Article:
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Protecting the Monarchs

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The Monarch Butterfly needs your help! The monarch butterfly or Danaus plexippus is without a doubt one of the most popular and best known of the Lepidopterans. Monarchs are popular in modern society. Their image can be found on stationary, birthday cards, mugs, Halloween costumes and even used for weddings. Unfortunately, the native habitat of this iconic butterfly is disappearing. In fact, this species is starting to decline at an alarming rate due to loss of habitat, pesticides and other factors. In 2002, a severe winter killed over 80 percent of the overwintering colony in Sierra Chincua, Mexico. The monarch is not listed as endangered, but in August 2014 the Xerces Society, Center for Biological Diversity, Center of Food Safety and Dr. Lincoln Brower petitioned the Secretary of the Interior to place the status of the monarch as “threatened.”


The Monarch butterfly is found throughout the United States, from California to South Dakota and here in Florida. Monarchs are beneficial pollinators. The valuable nectar from native wildflowers and other suitable plants provide the fuel source for its biggest challenge, which is the great monarch migration. The monarch migration is beyond epic. Most of the monarchs migrate to specific destinations in Mexico. Millions of monarchs make this perilous journey across the border to escape the freezing weather. Some who witness this migration say that there are so many butterflies you can actually hear the wings of the Monarchs in flight. Monarchs look fragile, but are very strong fliers. Monarchs can remain in flight for 11 hours straight and can travel a continuous distance of over 600 miles.

To sustain their population, monarchs must mate and reproduce. The host plants of choice belong in the milkweed family. Native milkweeds such as butterfly milkweed (Asclepias tuberosa), white swamp milkweed (Asclepias perennis), Pink swamp milkweed (Asclepias incarnata) and the rare pinewoods milkweed (Asclepias humistrata) are all used by monarchs and their cousin, the queen butterfly. Monarchs lay eggs on these plants and in a short time these eggs hatch into caterpillars. The caterpillars will eat the leaves and when it is time, they will then pupate into a chrysalis. Once this stage is complete, the magical metamorphosis into an adult begins. Once the adult or imago hatches, the monarch stretches its wings in the morning sun. Once its wings are dry, it takes flight and the circle of life begins again.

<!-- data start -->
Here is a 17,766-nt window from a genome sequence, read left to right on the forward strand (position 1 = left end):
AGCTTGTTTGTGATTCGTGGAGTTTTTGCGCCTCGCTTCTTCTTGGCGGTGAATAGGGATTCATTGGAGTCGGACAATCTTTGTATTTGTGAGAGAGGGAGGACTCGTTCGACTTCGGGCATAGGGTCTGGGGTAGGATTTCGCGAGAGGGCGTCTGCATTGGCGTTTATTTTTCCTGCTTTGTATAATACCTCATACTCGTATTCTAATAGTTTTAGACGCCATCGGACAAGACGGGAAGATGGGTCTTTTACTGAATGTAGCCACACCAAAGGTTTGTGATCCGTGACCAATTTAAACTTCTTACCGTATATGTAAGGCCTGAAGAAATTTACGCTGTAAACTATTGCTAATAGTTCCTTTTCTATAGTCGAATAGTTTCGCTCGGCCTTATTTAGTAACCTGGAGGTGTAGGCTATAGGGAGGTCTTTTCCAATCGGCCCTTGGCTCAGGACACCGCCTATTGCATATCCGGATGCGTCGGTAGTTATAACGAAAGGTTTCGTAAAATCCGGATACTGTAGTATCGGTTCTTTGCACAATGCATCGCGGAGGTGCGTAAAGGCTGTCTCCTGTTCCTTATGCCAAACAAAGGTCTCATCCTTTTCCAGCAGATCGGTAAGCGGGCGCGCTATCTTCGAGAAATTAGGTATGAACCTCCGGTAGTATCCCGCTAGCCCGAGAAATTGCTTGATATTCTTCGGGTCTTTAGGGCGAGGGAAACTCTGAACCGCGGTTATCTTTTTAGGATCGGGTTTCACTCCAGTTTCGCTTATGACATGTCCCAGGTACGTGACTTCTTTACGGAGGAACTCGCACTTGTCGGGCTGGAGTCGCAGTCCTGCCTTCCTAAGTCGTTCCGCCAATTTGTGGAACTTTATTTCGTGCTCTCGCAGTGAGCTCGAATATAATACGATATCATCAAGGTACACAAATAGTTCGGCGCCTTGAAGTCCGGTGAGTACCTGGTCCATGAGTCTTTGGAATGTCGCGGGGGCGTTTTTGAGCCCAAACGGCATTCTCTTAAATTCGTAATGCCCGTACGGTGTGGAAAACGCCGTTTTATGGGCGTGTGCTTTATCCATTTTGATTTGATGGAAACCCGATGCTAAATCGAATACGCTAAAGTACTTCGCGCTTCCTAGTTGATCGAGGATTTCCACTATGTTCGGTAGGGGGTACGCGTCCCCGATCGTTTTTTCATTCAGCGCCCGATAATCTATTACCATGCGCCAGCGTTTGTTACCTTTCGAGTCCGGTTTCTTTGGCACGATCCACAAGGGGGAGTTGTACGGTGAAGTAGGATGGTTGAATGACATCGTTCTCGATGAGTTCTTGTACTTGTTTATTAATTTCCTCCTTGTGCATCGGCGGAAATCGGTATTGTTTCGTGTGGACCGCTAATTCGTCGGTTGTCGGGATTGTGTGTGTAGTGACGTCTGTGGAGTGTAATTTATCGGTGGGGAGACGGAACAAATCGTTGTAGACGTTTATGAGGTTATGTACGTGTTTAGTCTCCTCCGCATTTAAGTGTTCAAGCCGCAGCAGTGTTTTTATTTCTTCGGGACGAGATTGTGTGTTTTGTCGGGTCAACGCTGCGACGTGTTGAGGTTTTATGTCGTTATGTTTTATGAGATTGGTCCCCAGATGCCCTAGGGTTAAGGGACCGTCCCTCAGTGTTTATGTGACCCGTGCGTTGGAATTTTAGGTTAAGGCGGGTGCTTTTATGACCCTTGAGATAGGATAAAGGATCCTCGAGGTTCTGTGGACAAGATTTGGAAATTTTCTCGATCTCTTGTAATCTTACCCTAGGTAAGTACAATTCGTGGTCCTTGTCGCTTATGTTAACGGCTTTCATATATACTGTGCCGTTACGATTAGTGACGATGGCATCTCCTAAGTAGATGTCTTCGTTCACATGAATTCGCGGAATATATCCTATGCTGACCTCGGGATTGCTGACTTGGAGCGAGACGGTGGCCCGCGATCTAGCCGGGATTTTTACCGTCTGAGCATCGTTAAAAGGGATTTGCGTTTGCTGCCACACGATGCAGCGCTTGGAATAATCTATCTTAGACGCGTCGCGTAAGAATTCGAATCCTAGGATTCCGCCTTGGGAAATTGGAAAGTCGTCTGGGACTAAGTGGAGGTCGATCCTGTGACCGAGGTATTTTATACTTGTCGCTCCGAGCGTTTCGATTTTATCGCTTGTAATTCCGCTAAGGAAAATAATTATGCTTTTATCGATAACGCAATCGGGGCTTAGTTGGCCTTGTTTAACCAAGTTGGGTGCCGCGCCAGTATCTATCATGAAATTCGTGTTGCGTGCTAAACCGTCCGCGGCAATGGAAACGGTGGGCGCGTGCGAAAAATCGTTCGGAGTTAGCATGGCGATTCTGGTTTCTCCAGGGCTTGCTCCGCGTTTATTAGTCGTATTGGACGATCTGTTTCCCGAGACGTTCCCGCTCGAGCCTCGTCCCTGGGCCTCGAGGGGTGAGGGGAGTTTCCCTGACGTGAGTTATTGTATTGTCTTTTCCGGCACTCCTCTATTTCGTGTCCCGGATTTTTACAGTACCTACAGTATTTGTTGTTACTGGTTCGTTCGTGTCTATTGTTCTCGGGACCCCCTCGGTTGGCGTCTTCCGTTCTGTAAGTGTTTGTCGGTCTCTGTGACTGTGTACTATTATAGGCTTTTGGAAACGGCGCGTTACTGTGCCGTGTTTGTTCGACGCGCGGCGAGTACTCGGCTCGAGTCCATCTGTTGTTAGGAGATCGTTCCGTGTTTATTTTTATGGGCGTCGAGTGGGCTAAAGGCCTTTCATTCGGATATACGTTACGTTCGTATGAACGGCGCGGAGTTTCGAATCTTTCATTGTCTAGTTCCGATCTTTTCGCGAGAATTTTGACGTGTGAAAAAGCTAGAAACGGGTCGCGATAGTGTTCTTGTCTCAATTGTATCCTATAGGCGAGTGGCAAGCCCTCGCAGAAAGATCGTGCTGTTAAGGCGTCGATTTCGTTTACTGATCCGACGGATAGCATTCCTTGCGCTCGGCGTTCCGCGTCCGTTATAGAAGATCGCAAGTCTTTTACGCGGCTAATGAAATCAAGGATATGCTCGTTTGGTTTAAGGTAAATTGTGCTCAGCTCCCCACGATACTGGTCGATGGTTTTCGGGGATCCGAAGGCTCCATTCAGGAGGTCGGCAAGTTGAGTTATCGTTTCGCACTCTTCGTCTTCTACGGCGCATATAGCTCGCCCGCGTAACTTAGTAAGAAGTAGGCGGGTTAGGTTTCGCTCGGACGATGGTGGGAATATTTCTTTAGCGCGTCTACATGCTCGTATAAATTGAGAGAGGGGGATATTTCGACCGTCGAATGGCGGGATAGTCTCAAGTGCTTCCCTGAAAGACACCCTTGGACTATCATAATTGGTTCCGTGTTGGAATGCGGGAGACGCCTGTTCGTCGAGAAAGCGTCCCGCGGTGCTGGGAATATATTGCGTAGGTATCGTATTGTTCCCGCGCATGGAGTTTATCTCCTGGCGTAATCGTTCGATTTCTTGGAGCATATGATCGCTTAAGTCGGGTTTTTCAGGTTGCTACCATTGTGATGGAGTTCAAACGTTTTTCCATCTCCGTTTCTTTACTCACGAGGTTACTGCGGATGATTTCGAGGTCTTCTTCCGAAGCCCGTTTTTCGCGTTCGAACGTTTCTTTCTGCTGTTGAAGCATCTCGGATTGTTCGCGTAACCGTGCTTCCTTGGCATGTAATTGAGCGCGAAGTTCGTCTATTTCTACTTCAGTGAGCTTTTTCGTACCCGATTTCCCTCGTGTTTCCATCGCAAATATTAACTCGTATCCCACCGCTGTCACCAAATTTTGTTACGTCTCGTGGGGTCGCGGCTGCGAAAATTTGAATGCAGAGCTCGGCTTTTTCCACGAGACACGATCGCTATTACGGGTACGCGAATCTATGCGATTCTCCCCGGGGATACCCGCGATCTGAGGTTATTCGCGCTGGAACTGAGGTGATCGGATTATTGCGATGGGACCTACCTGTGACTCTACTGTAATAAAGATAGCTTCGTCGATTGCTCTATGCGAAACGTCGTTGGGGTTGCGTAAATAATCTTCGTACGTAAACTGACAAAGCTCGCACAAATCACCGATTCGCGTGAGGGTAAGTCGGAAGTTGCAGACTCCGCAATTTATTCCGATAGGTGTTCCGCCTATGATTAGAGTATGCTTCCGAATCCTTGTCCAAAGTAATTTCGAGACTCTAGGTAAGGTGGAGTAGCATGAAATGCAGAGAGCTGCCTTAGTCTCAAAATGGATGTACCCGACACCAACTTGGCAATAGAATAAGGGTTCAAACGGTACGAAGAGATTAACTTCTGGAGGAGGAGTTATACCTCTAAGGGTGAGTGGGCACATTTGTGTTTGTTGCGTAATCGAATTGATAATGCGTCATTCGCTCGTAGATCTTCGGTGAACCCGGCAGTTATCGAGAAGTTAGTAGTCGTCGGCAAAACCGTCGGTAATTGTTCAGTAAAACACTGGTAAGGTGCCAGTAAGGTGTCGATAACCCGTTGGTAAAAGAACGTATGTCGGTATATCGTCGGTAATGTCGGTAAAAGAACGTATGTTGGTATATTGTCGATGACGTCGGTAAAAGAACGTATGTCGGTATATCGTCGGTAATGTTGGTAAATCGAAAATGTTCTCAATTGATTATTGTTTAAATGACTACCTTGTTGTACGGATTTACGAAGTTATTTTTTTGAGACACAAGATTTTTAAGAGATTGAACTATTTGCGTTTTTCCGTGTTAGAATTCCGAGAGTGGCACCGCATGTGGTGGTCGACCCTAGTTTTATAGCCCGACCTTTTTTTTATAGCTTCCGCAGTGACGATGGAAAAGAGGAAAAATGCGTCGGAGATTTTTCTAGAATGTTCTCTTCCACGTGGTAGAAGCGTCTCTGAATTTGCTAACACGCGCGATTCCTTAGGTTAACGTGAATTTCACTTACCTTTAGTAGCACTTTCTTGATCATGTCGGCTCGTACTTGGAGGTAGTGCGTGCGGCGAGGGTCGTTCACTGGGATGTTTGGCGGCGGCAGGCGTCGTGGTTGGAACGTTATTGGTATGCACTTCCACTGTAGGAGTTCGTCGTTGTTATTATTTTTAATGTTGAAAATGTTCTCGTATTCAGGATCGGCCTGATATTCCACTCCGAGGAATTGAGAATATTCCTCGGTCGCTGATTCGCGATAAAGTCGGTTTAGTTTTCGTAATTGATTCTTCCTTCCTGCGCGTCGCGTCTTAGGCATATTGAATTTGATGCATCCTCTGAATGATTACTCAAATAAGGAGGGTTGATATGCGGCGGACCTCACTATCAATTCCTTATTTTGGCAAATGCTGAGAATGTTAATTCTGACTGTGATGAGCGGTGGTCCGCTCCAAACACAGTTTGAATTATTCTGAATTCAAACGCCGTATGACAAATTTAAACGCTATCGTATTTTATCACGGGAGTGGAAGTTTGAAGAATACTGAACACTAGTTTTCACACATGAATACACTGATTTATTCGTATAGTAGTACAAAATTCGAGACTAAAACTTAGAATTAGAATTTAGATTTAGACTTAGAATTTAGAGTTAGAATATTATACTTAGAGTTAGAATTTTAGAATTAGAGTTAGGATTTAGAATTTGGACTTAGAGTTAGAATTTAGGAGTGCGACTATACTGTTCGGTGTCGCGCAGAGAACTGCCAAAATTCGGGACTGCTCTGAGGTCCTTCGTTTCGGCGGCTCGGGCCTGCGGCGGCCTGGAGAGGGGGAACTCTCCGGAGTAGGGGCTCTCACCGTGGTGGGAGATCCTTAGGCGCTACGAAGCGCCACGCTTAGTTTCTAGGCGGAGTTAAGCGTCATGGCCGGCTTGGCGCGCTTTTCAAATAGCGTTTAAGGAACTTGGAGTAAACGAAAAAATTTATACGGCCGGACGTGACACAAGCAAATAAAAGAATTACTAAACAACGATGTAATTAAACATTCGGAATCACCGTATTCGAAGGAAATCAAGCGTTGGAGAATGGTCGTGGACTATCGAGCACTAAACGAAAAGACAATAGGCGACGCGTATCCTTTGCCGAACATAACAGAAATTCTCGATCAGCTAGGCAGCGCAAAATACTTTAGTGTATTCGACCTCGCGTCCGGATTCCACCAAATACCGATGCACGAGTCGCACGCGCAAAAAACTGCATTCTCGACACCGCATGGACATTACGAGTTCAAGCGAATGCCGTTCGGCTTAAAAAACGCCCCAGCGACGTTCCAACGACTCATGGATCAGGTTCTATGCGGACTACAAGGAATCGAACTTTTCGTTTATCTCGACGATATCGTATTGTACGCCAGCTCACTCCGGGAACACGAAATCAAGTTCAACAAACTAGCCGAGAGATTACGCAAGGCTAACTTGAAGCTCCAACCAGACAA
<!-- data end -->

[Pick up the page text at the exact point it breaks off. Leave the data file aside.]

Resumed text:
What can you do to help the Monarchs? Purchase native milkweeds and introduce them into your landscape. Flowering plants such as pentas, blanket flower, salvias, dune sunflower, plumbago, coreopsis and native wildflowers will supply the nectar for the adults. Reduce your pesticide use and manage pests responsibly. Avoid using pesticides on or near your host and nectar plants. For more information, contact UF IFAS Extension Hernando County at 16110 Aviation Loop Drive, Brookville 34604.  Telephone: 352-754-4433. Office hours are 8 to 5 Monday thru Friday. Master Gardeners are also available to answer questions at the Spring Hill Lowe’s from 10 to 2 on the 1st and 3rd Saturday of the month.  For great prices on plants and gardening advice, visit the Master Gardener nursery at 19490 Oliver Street, Brooksville 34601 (behind the county fairgrounds), any Wednesday or Saturday from 9 to noon (weather permitting). UF/IFAS Extension in Hernando County provides solutions for your life. Extension programs are open to all persons without regard to race, color, sex, age, disability, religion, or national origin.

Lisa MacNeil
Lisa MacNeil
Lisa MacNeil is a reporter for the Hernando Sun as well as a business technology developer, specializing in website development, content management systems, and data analysis.
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